This last foundation stone shows us that emotions are like ocean waves. Emotion is energy flowing through us, just like saves are energy flowing through the ocean. And just as it doesn’t work very well to try to fight an ocean wave, it doesn’t work very well to fight our waves of emotion. What does work well with both is to flow with them and to facilitate their flow through us. How do we do that? The first four tiers of the Personal Power Pyramid show us how. We’ll focus on these tiers here.

Step #1 is to ask ourselves, “What’s happening? Or as my kids used to say, “Wha’s Up? Identifying the events of our day, the highs and lows of our day is like identifying the weather that’s happening on the beach.  This step is one that most of us already take. We get together with coworkers for lunch and talk about what’s been happening. We call our friends and describe the events of our days. Our kids tell us what happened at school or on the playground. We connect over dinner and share what happened during our day. We talk about the ‘weather’ in our lives.  What we often don’t do is talk about how this metaphorical weather impacts us physically and emotionally.

Step #2 of the Personal Power Pyramid asks us to move into what may be difficult territory. This is Taboo Territory, to be exact. As we have discussed, having emotions and expressing them is taboo in most current world cultures. We often get the message that we are supposed to ignore our emotions, pretend they don’t exist. We are admonished, “Don’t be sad.” “Don’t cry.” “Don’t be mad.”  “Don’t be so emotional.” Of course we don’t want our emotions to influence or control us, or our children’s emotions to control them. But often we go at this completely backwards, especially when we are intense, highly sensitive or when we have intense, highly sensitive children.

So the task of this step is to identify how we are feeling, emotionally AND physically, and to help our children do the same with theirs. Physical and emotional feelings often go together. To to this, it can be as simple as asking, “What are the highs and lows of our emotions? What emotions are we feeling, or have we been feeling lately? [or are feeling now]?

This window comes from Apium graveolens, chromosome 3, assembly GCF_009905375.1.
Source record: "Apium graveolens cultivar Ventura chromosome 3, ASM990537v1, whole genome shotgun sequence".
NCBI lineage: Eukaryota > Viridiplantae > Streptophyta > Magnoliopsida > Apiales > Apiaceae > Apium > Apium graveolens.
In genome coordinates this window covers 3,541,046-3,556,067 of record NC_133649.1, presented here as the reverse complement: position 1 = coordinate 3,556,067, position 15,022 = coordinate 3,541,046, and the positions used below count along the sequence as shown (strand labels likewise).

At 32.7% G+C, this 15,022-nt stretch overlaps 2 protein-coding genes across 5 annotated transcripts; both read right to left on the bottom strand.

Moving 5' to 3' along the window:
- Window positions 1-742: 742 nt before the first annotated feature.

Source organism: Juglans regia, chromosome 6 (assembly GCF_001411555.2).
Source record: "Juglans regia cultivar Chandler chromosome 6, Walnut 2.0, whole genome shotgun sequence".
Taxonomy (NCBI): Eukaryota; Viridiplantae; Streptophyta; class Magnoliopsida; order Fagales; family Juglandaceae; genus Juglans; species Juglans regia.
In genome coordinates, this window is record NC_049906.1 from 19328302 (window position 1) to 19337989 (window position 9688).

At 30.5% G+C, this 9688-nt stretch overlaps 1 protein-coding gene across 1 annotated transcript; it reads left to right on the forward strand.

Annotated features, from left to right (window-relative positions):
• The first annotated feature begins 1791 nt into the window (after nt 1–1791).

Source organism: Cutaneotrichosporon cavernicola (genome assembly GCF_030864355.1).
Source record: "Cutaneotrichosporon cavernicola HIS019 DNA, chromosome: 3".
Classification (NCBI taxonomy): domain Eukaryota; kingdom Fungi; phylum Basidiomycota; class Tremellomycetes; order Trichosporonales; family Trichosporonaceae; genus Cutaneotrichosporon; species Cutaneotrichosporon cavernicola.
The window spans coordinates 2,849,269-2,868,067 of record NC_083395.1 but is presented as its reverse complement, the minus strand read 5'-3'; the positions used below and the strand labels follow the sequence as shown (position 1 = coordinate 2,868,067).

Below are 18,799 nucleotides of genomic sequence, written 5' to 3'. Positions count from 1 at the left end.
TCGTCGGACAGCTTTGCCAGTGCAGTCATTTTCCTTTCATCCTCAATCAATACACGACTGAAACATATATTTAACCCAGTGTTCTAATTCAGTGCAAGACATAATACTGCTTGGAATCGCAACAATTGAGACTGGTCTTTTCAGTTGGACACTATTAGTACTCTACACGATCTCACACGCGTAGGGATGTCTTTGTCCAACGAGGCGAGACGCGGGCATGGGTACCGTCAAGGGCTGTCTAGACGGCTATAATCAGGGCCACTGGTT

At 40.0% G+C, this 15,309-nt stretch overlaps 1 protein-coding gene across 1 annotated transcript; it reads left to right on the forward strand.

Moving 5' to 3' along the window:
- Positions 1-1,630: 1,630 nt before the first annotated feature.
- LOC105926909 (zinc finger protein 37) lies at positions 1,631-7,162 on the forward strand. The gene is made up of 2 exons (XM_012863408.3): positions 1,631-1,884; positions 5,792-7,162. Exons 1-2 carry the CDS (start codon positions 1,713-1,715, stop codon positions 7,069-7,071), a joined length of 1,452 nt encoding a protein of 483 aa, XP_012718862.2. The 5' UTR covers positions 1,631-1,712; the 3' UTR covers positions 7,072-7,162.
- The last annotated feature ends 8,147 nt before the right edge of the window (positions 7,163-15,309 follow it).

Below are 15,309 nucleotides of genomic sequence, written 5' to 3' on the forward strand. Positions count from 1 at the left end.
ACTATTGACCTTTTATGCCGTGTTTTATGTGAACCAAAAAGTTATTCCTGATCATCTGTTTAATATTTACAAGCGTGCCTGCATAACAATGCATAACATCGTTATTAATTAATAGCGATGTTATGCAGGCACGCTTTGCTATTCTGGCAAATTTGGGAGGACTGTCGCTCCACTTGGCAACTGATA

Step #3 is to ask ourselves, How BIG is this wave of emotion?  On a beach, waves come in different sizes and have different characteristics. In our lives, waves of emotion also come in different sizes and have varying characteristics. Typically, it’s the big waves of emotion that quickly catch our attention, or that of those around us. It can be helpful to identify how big of a wave is this because we relate differently to big waves than we do small ones. It can also be important to give a warning sign to others around us about the size of waves that are crashing on our inner beach.

If you have been on a beach where there’s a flag flying to inform everyone about the size or characteristics of the waves today, you may have already experienced the benefits of being able to give an instant warning that everyone ‘gets’. Beaches around the world that use this system post green flags for small waves, and anyone can go in the water; yellow or orange flags for medium waves when small children and the elderly should not be in the water

It can help to fend off trouble when you say “I’m apologizing in advance. I’ve got HUGE waves crashing on my inner beach today.” And your coworkers or family members are likely to thank you, and know to not take personally anything you say or do when you’ve got that happening on your inner beach.